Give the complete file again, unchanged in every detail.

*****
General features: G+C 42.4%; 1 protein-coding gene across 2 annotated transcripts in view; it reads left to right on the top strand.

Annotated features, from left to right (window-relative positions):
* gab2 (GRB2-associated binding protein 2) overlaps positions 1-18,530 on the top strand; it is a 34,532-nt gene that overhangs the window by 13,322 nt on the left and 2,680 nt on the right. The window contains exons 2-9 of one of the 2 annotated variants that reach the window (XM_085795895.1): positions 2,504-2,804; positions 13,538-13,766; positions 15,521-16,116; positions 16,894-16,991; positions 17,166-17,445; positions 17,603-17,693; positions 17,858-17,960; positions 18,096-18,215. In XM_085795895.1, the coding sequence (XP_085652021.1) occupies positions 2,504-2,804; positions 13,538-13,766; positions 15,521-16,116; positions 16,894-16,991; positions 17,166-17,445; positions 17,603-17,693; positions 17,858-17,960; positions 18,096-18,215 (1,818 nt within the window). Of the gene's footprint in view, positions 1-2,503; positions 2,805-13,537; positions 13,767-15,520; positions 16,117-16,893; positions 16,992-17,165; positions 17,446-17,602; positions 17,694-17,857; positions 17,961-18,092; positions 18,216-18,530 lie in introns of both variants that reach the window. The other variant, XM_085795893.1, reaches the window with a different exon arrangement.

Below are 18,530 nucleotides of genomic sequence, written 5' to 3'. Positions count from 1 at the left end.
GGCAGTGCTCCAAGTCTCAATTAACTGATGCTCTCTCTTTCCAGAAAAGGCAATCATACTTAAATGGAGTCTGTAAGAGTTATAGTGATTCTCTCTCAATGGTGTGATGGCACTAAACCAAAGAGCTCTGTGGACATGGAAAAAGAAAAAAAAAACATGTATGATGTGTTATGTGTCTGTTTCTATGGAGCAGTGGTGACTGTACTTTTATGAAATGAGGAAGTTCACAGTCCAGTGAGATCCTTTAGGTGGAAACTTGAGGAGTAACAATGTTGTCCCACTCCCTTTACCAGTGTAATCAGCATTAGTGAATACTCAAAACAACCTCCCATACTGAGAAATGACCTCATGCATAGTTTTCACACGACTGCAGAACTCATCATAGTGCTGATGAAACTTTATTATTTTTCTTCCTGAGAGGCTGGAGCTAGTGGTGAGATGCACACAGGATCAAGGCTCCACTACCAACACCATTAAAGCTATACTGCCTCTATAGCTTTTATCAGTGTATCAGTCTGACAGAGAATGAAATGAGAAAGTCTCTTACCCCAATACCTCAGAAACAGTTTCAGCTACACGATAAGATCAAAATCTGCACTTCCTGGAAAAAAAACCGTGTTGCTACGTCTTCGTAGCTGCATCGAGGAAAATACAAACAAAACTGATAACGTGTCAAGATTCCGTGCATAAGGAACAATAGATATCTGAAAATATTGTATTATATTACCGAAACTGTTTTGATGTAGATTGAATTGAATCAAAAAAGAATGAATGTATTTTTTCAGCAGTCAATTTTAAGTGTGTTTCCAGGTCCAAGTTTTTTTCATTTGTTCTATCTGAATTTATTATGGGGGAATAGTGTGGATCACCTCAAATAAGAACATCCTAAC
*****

General features: G+C 42.4%; 1 protein-coding gene across 2 annotated transcripts in view; it reads left to right on the top strand.

Annotated features, from left to right (window-relative positions):
* gab2 (GRB2-associated binding protein 2) overlaps positions 1-18,530 on the top strand; it is a 34,532-nt gene that overhangs the window by 13,322 nt on the left and 2,680 nt on the right. The window contains exons 2-9 of one of the 2 annotated variants that reach the window (XM_085795895.1): positions 2,504-2,804; positions 13,538-13,766; positions 15,521-16,116; positions 16,894-16,991; positions 17,166-17,445; positions 17,603-17,693; positions 17,858-17,960; positions 18,096-18,215. In XM_085795895.1, the coding sequence (XP_085652021.1) occupies positions 2,504-2,804; positions 13,538-13,766; positions 15,521-16,116; positions 16,894-16,991; positions 17,166-17,445; positions 17,603-17,693; positions 17,858-17,960; positions 18,096-18,215 (1,818 nt within the window). Of the gene's footprint in view, positions 1-2,503; positions 2,805-13,537; positions 13,767-15,520; positions 16,117-16,893; positions 16,992-17,165; positions 17,446-17,602; positions 17,694-17,857; positions 17,961-18,092; positions 18,216-18,530 lie in introns of both variants that reach the window. The other variant, XM_085795893.1, reaches the window with a different exon arrangement.

Below are 18,530 nucleotides of genomic sequence, written 5' to 3'. Positions count from 1 at the left end.
GGCAGTGCTCCAAGTCTCAATTAACTGATGCTCTCTCTTTCCAGAAAAGGCAATCATACTTAAATGGAGTCTGTAAGAGTTATAGTGATTCTCTCTCAATGGTGTGATGGCACTAAACCAAAGAGCTCTGTGGACATGGAAAAAGAAAAAAAAAACATGTATGATGTGTTATGTGTCTGTTTCTATGGAGCAGTGGTGACTGTACTTTTATGAAATGAGGAAGTTCACAGTCCAGTGAGATCCTTTAGGTGGAAACTTGAGGAGTAACAATGTTGTCCCACTCCCTTTACCAGTGTAATCAGCATTAGTGAATACTCAAAACAACCTCCCATACTGAGAAATGACCTCATGCATAGTTTTCACACGACTGCAGAACTCATCATAGTGCTGATGAAACTTTATTATTTTTCTTCCTGAGAGGCTGGAGCTAGTGGTGAGATGCACACAGGATCAAGGCTCCACTACCAACACCATTAAAGCTATACTGCCTCTATAGCTTTTATCAGTGTATCAGTCTGACAGAGAATGAAATGAGAAAGTCTCTTACCCCAATACCTCAGAAACAGTTTCAGCTACACGATAAGATCAAAATCTGCACTTCCTGGAAAAAAAACCGTGTTGCTACGTCTTCGTAGCTGCATCGAGGAAAATACAAACAAAACTGATAACGTGTCAAGATTCCGTGCATAAGGAACAATAGATATCTGAAAATATTGTATTATATTACCGAAACTGTTTTGATGTAGATTGAATTGAATCAAAAAAGAATGAATGTATTTTTTCAGCAGTCAATTTTAAGTGTGTTTCCAGGTCCAAGTTTTTTTCATTTGTTCTATCTGAATTTATTATGGGGGAATAGTGTGGATCACCTCAAATAAGAACATCCTAAC